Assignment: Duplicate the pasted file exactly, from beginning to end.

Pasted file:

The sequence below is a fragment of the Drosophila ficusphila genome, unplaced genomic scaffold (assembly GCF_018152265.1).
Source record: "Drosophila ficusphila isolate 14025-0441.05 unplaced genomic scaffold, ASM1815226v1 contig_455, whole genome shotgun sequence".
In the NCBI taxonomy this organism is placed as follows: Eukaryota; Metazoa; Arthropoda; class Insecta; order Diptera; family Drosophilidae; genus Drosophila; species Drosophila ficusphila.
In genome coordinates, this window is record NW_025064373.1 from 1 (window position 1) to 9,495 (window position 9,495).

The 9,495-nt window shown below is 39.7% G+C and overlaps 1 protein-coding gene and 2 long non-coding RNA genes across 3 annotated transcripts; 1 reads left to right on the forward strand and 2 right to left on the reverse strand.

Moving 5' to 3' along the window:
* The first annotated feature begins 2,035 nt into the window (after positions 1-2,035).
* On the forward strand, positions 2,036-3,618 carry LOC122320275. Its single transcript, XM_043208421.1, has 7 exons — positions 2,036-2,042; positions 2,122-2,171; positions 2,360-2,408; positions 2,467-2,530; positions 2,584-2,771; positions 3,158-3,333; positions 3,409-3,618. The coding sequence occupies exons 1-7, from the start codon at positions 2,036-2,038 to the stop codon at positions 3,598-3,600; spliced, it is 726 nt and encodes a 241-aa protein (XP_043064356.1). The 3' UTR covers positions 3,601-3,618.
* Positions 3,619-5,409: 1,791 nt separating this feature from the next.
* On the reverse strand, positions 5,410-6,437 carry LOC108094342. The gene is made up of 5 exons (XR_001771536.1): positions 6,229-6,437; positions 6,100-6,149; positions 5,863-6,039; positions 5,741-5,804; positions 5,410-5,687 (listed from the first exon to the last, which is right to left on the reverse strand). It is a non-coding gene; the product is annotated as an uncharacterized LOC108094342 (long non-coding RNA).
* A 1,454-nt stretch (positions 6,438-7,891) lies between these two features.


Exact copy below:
The sequence below is a fragment of the Drosophila ficusphila genome, unplaced genomic scaffold (assembly GCF_018152265.1).
Source record: "Drosophila ficusphila isolate 14025-0441.05 unplaced genomic scaffold, ASM1815226v1 contig_455, whole genome shotgun sequence".
In the NCBI taxonomy this organism is placed as follows: Eukaryota; Metazoa; Arthropoda; class Insecta; order Diptera; family Drosophilidae; genus Drosophila; species Drosophila ficusphila.
In genome coordinates, this window is record NW_025064373.1 from 1 (window position 1) to 9,495 (window position 9,495).

The 9,495-nt window shown below is 39.7% G+C and overlaps 1 protein-coding gene and 2 long non-coding RNA genes across 3 annotated transcripts; 1 reads left to right on the forward strand and 2 right to left on the reverse strand.

Moving 5' to 3' along the window:
* The first annotated feature begins 2,035 nt into the window (after positions 1-2,035).
* On the forward strand, positions 2,036-3,618 carry LOC122320275. Its single transcript, XM_043208421.1, has 7 exons — positions 2,036-2,042; positions 2,122-2,171; positions 2,360-2,408; positions 2,467-2,530; positions 2,584-2,771; positions 3,158-3,333; positions 3,409-3,618. The coding sequence occupies exons 1-7, from the start codon at positions 2,036-2,038 to the stop codon at positions 3,598-3,600; spliced, it is 726 nt and encodes a 241-aa protein (XP_043064356.1). The 3' UTR covers positions 3,601-3,618.
* Positions 3,619-5,409: 1,791 nt separating this feature from the next.
* On the reverse strand, positions 5,410-6,437 carry LOC108094342. The gene is made up of 5 exons (XR_001771536.1): positions 6,229-6,437; positions 6,100-6,149; positions 5,863-6,039; positions 5,741-5,804; positions 5,410-5,687 (listed from the first exon to the last, which is right to left on the reverse strand). It is a non-coding gene; the product is annotated as an uncharacterized LOC108094342 (long non-coding RNA).
* A 1,454-nt stretch (positions 6,438-7,891) lies between these two features.